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The Beat Zone’s Missing Beat

The Beat Zone, as displayed in this picture from the Blue and White Society in mid-June, was a far cry from the one seen in the game against Alabama.

The “Beat Zone,” sponsored by the Blue and White Society, came to Beaver Stadium this past Saturday when Alabama clashed with Penn State, but it largely went unnoticed by the crowd of 107,846 fans.

When the ‘Beat Zone’ was first reported on by Onward State on June 17, the plan was, according to a BWS email, for the section flanking the S-Zone to spell out “Beat Bama or a similar slogan” with signs. However, the plan was changed before gameday to give 440 student members of the Blue and White Society signs that said “Beat Bama,” and randomly begin chants of “Beat Bama” within the student section.

There were numerous faults with this plan, but I’ll outline the most prominent:

  • Changing the plan: Fans spelling out a word or words with signs is not uncommon in an arena or field, although it is something that hasn’t been done within recent memory. However, each person holding a different letter to spell out a phrase is certainly something that can catch the attention of the rest of the stadium, and can provide an interesting photo or video to draw attention to the movement. Sitting in section SC, to the right of the Beat Zone in the south end zone, it was not even clear if the signs were employed, and if they were, there was no synchronization or timing to them to draw any attention from the normal atmosphere in the student section.
  • It was a members-only function: The Blue and White Society costs $15 to join, something not all students are going to want to pay; and therefore, the pool for such an effort becomes limited. Secondly, aside from being a member, those interested had to meet at Medlar Field at 12:30 p.m. for the Blue and White Society picnic. With the variety of activities that encompass gameday in Happy Valley, from tailgating with friends to waiting for the blue bus to arrive to waiting in line for the best possible seats to any other activities one could find during pregame, it’s tough to expect students to divert from their usual routines to attend a picnic at which, if they are not one of the first 440 people present, they won’t get a spot in the zone. Opening up to all students would seem more feasible, and also attract more attention and interest.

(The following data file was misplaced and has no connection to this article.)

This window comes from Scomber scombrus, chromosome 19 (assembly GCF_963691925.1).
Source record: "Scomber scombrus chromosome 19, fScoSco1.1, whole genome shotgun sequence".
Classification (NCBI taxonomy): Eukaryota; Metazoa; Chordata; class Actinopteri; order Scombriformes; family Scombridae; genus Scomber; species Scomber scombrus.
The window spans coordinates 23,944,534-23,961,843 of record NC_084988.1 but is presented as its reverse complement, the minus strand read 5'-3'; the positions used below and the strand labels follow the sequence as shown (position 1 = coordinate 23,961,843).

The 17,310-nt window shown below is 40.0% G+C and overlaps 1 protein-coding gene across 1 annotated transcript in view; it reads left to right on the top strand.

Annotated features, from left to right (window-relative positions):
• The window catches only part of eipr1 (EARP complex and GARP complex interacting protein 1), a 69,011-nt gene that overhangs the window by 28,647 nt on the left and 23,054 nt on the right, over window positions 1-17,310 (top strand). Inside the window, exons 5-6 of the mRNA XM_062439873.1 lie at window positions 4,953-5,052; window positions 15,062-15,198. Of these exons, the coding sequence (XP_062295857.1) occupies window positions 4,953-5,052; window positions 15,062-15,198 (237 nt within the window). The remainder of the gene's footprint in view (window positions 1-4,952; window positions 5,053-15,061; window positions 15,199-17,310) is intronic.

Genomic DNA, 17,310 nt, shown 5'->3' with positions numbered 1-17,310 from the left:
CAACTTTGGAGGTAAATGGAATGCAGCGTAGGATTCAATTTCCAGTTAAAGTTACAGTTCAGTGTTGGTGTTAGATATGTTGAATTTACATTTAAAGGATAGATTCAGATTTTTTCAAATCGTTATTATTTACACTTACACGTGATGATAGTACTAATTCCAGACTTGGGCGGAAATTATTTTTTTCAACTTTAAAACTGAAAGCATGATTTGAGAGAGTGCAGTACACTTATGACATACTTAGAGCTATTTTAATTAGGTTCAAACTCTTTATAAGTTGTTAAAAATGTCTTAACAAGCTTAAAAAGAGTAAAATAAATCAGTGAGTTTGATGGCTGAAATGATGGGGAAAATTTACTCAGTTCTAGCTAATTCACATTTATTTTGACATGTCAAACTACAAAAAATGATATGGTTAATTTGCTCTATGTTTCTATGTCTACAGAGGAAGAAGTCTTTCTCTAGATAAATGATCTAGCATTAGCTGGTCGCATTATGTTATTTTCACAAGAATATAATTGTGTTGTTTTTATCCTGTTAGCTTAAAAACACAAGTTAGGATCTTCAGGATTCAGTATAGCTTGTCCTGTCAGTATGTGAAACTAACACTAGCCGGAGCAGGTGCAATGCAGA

• There is already too much confusion in the student section: Whether you are a fan of the new STEP seating program or not, it’s rather clear that there is confusion among the students as to when chants are going to start, when the wave is going to start, and so on. When the “We Are Penn State” chant struggles to get going in a full student section, attempting to introduce a “Beat Bama” chant in to the mix is less than ideal, and even more so, likely to be unsuccessful, as proven on Saturday.
The Beat Zone had the right intentions, assuming its intentions were to get students involved, get a new tradition started in the student section, and try to add to the intimidating atmosphere that is already present for a visiting team coming to Penn State. However, with a lack of organization and plan, a limited amount of cohesion between the group of students representing the Beat Zone, and a seating plan in place forcing students to reorganize the student section, the Beat Zone beat itself in trying to be a successful new tradition.
Update, 12:47 p.m.—We’ve added a picture of the actual Beat Zone from this weekend’s game to give you an idea of how it looked. The image only shows the Zone one side of the S-Zone, but the two are identical.

About the Author

Greg Pickel

Content Contributor for all things Penn State and member of the Pennsylvania Sports Network.

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